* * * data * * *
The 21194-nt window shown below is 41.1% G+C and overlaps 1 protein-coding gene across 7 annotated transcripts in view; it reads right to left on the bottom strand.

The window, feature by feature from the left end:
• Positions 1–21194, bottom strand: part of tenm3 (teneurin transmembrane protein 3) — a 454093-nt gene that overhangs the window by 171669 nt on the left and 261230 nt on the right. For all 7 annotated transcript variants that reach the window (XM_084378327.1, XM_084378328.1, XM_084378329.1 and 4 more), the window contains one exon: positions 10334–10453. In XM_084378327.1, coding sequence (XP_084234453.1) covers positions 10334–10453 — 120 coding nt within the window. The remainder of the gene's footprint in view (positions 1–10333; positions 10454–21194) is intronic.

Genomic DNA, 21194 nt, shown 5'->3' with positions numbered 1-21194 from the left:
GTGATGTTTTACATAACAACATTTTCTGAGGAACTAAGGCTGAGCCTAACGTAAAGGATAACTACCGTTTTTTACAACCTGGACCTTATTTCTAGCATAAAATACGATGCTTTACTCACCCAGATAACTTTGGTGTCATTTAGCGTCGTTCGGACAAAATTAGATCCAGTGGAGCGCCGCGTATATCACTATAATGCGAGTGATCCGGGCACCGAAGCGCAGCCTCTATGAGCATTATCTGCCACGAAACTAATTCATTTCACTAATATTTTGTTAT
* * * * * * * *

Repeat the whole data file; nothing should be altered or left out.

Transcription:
The 21194-nt window shown below is 41.1% G+C and overlaps 1 protein-coding gene across 7 annotated transcripts in view; it reads right to left on the bottom strand.

The window, feature by feature from the left end:
• Positions 1–21194, bottom strand: part of tenm3 (teneurin transmembrane protein 3) — a 454093-nt gene that overhangs the window by 171669 nt on the left and 261230 nt on the right. For all 7 annotated transcript variants that reach the window (XM_084378327.1, XM_084378328.1, XM_084378329.1 and 4 more), the window contains one exon: positions 10334–10453. In XM_084378327.1, coding sequence (XP_084234453.1) covers positions 10334–10453 — 120 coding nt within the window. The remainder of the gene's footprint in view (positions 1–10333; positions 10454–21194) is intronic.

Genomic DNA, 21194 nt, shown 5'->3' with positions numbered 1-21194 from the left:
GTGATGTTTTACATAACAACATTTTCTGAGGAACTAAGGCTGAGCCTAACGTAAAGGATAACTACCGTTTTTTACAACCTGGACCTTATTTCTAGCATAAAATACGATGCTTTACTCACCCAGATAACTTTGGTGTCATTTAGCGTCGTTCGGACAAAATTAGATCCAGTGGAGCGCCGCGTATATCACTATAATGCGAGTGATCCGGGCACCGAAGCGCAGCCTCTATGAGCATTATCTGCCACGAAACTAATTCATTTCACTAATATTTTGTTAT